Not So Lonely After All


NASA officials hosted a press conference February 21 about its discovery of seven planets in one solar system, called Trappist-1, that have a strong possibility of hosting life. Three of these planets are the right distance from their local sun to have liquid water.

“The discovery gives us a hint that finding a second Earth is not just a matter of if, but when,” said Thomas Zurbuchen, associate administrator of the Science Mission Directorate at NASA Headquarters.

All Trappist-1 planets are earth-shaped and orbit around a sun, Trappist-1a, which is several times smaller and cooler than Earth’s sun. If a planet is too close to its star, it will be too hot to host life, and if it is too far, the possible water on a planet will be frozen. The habitable area is known as the Goldilocks Zone.

The Trappist-1 planets are probably tidally locked, meaning the same face of the planets face Trappist-1a, similar to how the moon faces Earth. With these differences, the planets are still excellent contenders for currently hosting organic life.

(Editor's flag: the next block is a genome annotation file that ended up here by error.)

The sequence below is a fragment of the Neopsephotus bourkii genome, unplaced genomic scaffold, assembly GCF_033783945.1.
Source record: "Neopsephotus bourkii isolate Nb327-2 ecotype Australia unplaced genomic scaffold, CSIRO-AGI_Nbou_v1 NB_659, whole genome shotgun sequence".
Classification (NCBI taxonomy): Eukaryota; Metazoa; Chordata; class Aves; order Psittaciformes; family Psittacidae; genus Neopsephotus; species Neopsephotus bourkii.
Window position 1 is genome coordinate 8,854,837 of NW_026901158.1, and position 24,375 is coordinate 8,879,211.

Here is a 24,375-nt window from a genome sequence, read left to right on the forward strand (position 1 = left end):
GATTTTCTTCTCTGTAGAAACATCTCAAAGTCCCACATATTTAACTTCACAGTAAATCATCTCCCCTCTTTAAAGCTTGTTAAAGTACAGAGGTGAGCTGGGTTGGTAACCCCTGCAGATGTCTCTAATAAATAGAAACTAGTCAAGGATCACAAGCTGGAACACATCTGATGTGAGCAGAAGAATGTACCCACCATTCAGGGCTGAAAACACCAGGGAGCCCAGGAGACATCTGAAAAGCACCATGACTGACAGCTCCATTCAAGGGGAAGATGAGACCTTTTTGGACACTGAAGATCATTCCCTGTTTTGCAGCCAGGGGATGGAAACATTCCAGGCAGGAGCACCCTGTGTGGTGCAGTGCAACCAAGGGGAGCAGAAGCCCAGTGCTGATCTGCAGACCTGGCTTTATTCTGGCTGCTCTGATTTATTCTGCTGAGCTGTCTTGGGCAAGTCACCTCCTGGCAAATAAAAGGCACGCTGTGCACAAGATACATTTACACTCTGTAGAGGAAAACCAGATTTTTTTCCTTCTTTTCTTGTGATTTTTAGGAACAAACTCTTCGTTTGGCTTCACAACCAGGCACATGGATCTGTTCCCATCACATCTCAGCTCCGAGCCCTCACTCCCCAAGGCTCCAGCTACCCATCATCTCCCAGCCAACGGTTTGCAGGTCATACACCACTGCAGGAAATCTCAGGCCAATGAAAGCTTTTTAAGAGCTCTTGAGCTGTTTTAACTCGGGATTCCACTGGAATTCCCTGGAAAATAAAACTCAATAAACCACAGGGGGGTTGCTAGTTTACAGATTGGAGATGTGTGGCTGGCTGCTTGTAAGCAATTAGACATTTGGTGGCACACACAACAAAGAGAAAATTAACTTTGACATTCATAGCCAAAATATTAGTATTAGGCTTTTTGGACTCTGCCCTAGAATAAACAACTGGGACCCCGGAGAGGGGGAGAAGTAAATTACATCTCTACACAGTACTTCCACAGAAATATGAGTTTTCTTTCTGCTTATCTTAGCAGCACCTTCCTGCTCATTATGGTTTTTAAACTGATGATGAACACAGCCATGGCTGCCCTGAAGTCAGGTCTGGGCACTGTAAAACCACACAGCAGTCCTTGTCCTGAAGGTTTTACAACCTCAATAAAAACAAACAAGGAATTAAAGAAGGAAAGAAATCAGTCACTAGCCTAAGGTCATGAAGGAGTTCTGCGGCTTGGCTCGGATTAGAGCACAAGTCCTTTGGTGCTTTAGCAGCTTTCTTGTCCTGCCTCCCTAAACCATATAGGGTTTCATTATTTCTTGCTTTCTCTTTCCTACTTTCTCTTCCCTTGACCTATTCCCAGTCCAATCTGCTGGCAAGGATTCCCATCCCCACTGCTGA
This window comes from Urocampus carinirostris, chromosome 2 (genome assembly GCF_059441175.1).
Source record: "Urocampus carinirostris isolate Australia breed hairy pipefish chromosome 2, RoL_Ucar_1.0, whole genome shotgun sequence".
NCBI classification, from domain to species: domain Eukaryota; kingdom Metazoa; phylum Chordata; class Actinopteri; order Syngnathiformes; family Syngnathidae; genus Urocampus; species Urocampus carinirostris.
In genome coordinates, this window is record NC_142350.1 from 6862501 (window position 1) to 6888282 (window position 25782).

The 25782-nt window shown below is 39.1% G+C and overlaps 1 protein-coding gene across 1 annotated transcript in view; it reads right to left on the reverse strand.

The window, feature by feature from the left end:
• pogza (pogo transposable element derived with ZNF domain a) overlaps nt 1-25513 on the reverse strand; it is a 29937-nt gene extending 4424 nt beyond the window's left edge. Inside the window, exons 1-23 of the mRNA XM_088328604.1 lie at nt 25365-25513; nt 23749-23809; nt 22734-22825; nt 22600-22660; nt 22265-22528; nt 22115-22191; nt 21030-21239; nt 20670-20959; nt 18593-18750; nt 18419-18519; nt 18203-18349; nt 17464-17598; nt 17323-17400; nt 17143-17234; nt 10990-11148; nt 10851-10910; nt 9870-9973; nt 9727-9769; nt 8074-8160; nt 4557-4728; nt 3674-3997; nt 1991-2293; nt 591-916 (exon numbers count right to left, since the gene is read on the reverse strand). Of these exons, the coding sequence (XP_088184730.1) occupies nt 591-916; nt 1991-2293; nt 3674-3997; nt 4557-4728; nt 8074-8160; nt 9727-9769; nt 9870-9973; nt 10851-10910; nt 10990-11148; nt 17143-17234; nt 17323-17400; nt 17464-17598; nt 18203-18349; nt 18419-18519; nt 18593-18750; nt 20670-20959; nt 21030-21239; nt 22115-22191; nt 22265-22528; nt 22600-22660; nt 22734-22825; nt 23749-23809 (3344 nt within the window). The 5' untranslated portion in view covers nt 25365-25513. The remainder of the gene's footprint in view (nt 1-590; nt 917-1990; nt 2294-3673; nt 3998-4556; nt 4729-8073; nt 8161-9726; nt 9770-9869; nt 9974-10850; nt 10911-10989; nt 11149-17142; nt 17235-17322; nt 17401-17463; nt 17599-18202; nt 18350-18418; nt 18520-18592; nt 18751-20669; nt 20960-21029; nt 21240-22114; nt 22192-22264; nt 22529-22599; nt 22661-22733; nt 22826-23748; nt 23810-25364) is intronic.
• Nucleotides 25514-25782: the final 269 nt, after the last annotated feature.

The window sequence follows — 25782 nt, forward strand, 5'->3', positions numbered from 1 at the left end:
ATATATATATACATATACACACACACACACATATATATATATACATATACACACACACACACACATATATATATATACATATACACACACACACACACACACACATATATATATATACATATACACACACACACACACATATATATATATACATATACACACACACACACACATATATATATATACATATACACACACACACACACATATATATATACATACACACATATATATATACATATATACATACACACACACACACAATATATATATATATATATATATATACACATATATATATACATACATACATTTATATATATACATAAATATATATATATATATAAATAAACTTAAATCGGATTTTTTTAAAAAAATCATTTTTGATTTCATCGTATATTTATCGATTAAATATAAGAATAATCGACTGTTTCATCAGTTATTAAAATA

The Spitzer Space Telescope, which confirmed the initial discovery of two planets, discovered the five other new planets. The telescope was never intended to be used to discover other planets outside of our solar system.

“Before this, if you wanted to study terrestrial planets, we had only four of them and they were all in our solar system,” said lead author Michaël Gillon. He is a scientist at the University of Liège in Belgium. “Now we have seven Earth-sized planets to expand our understanding.”

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